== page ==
In Phase One, students are introduced to the basic techniques and training methods from a variety of Martial Arts. This training had a very specific focus, dealing largely with Actions coordination and movement skills.
In Phase One, techniques are practiced with a minimum of resistance from the partner, and the timing and random variables are limited to allow students to develop an understanding of these techniques.
In Phase Two, students are given more resistance in a variety of interactive drills which call for awareness, sensitivity, and an economy of motion that all combine into what we affectionately call “The Rhythm”. This type of training requires that students identify and respond efficiently to changes in distance, structure, pressure, momentum and intention, adjusting their tactics to match or counter those of their training partner.
Phase two training will consist of many “Closed Circuit Drills”, drills which require specific actions from both participants in order to create a specific circumstance or condition. In these drills, each partner plays a role which calls for the other partner’s response. This type of drill requires rhythm, coordination and timing, as well as awareness.
Phase Three will learn Tactics and Strategies for dealing with and identifying types of resistance are developed in detail. Students learn about the psychology of fighting, combination theory, and how to identify and counter their opponent’s intentions.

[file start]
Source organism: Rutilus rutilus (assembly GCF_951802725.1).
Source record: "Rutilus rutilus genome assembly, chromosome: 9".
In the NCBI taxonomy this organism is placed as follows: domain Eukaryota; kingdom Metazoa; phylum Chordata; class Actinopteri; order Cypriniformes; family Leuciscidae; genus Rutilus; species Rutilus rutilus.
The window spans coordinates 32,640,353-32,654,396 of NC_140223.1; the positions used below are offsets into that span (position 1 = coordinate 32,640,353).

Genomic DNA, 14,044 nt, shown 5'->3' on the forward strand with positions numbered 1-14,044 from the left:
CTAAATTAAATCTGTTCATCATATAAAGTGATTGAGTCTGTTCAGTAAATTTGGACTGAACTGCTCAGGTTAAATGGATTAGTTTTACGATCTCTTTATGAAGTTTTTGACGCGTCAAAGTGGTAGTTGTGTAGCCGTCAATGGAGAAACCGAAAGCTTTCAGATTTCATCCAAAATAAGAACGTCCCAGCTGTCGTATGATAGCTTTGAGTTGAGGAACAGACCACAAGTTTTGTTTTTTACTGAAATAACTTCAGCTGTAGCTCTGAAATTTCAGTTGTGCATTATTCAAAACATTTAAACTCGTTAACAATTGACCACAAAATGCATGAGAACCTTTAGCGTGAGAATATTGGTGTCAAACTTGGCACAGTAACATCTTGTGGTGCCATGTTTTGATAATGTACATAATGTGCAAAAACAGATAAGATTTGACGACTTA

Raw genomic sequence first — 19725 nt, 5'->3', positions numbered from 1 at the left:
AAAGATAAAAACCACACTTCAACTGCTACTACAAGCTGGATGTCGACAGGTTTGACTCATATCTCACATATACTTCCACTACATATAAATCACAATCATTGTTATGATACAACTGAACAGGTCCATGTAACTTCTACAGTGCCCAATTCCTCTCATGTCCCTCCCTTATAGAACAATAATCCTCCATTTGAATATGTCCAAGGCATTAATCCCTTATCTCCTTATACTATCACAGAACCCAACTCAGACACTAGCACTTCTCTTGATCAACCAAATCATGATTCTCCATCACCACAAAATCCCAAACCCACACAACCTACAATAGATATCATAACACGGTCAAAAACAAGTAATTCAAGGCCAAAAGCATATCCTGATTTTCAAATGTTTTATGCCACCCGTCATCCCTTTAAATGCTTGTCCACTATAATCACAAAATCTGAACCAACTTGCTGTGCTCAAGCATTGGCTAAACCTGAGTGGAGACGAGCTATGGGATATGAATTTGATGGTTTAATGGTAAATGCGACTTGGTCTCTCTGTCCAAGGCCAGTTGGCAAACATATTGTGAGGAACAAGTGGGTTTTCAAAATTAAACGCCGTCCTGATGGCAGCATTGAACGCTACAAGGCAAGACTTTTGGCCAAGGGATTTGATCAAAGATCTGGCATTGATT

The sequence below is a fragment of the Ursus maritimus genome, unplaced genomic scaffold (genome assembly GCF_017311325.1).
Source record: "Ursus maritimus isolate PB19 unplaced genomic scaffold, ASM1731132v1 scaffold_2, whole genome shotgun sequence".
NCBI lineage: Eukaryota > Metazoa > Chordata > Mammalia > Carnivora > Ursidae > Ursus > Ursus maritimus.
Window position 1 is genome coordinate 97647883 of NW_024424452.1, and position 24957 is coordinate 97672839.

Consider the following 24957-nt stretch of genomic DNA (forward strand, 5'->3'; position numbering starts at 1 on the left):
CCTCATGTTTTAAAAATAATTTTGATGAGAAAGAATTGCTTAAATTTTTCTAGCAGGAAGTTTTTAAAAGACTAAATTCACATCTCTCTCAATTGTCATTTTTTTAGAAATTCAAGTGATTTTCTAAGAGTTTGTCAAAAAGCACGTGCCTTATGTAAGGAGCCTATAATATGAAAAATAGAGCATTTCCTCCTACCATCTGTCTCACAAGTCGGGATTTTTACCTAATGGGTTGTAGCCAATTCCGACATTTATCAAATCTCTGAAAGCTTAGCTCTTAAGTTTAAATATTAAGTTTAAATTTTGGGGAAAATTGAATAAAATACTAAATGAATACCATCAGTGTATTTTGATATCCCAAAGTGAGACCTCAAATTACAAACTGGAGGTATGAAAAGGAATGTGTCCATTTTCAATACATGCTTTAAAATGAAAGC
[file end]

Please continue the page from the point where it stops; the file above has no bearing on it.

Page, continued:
The focus of these techniques is to safely and productively test and develop one’s responsiveness to a changing format, environment or skill set. It is important for students to remember that these techniques, though challenging and interactive, are not meant to be a forum for competition.
In Phase IV we begin to realize the physical and mental changes that occur after several years of consistent training in the Martial Arts. Part of this requires that students plan their training around the attributes and skills that they would like to have. In this way, students become responsible for their own progress, which prepares them for Phase V level training – specialization.
The following are a series of prompts designed to help students take a disciplined approach to structuring their training time. Advice will be given based on the goals set, and training methods will begin to be more specific to the student’s interests.
One of the most important qualities a professional Martial Artist or Athlete can have is the ability to create a workout regime designed to attain a set of realistic and clearly defined goals. Goal setting is a learned skill, here you have to define your own training objectives. This may differ from person to person.
Strength, Flexibility, Endurance, Speed, Timing, Rhythm, Balance, Coordination
These areas also need to be planned and implemented:-
As students spend more time training, they will find areas of the Martial Arts in which they would like to take their skills to an advanced level. This type of specialization requires a commitment to the parts of training that will develop above average skills and insights into that aspect of the Martial Arts. For some this may involve some form of competition, for others, this will simply mean developing the movement characteristics that are associated with expert performance.
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